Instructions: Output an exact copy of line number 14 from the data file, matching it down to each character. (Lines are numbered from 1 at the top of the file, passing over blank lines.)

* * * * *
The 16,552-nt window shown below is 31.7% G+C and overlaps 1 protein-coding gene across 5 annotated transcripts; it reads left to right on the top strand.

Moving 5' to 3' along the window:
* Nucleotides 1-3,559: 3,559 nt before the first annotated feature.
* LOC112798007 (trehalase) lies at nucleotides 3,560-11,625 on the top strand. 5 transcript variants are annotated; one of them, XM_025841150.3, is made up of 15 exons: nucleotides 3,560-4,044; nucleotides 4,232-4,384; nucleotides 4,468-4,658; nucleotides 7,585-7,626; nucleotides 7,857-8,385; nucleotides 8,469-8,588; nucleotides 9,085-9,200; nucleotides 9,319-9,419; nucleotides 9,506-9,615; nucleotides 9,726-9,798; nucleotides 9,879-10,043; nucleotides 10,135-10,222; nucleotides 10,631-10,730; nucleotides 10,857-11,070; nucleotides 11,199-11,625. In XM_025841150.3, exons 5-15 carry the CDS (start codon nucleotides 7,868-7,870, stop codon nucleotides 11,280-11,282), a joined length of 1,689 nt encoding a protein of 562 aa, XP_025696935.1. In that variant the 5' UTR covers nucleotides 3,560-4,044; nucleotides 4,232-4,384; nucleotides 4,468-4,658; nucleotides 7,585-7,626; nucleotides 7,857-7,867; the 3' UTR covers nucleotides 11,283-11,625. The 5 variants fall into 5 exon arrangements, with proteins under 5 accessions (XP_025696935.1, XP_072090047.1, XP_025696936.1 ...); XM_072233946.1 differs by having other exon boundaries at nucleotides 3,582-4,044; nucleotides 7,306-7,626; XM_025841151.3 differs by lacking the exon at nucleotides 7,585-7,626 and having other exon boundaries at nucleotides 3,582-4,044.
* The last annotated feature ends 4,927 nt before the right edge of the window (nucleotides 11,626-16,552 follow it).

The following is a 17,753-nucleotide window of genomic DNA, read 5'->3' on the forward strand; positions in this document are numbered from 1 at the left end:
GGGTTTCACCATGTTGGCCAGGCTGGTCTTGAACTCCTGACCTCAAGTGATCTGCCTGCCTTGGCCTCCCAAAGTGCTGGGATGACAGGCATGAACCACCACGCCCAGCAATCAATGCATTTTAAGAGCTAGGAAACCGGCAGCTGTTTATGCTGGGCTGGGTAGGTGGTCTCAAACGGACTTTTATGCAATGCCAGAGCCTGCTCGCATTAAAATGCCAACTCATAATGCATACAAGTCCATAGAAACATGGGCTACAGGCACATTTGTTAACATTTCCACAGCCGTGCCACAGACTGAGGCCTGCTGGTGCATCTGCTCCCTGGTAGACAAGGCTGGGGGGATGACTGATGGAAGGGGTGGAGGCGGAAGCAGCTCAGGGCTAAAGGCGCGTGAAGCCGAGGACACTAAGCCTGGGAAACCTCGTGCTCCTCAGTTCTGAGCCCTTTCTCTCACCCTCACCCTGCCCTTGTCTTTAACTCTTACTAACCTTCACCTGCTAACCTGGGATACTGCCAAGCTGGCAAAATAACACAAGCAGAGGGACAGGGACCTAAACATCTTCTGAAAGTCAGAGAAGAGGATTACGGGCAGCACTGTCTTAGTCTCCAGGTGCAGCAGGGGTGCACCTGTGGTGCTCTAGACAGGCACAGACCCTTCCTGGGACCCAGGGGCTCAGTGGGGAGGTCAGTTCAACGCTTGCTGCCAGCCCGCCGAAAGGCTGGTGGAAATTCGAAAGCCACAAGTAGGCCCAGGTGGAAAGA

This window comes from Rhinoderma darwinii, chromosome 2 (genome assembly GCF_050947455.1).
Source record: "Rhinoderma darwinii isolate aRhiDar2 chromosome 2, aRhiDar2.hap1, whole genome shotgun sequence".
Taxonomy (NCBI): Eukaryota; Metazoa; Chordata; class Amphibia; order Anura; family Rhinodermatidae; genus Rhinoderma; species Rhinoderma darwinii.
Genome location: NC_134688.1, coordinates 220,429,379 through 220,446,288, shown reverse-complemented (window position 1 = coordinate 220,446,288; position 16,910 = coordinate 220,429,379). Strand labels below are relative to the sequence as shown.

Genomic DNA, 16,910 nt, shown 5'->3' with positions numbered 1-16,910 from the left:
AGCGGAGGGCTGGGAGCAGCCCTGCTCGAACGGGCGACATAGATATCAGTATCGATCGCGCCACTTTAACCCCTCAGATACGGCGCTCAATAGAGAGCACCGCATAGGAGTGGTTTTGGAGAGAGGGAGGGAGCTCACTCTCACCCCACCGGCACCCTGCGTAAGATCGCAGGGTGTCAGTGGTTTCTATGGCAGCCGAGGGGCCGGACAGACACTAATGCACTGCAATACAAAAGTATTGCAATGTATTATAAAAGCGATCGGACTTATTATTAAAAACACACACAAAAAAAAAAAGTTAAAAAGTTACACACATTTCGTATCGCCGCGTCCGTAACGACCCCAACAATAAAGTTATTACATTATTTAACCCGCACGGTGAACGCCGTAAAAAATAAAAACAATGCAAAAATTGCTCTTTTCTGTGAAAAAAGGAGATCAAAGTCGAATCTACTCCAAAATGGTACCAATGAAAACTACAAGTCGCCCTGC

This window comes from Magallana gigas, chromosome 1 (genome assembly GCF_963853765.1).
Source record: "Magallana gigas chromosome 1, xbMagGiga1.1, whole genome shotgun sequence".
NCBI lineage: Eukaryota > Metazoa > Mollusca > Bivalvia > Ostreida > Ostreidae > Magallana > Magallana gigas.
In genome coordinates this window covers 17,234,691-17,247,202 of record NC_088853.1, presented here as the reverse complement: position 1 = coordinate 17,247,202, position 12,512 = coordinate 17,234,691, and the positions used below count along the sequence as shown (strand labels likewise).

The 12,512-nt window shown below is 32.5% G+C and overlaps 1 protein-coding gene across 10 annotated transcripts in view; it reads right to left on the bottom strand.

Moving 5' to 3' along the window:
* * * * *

This window comes from Magallana gigas, chromosome 1 (genome assembly GCF_963853765.1).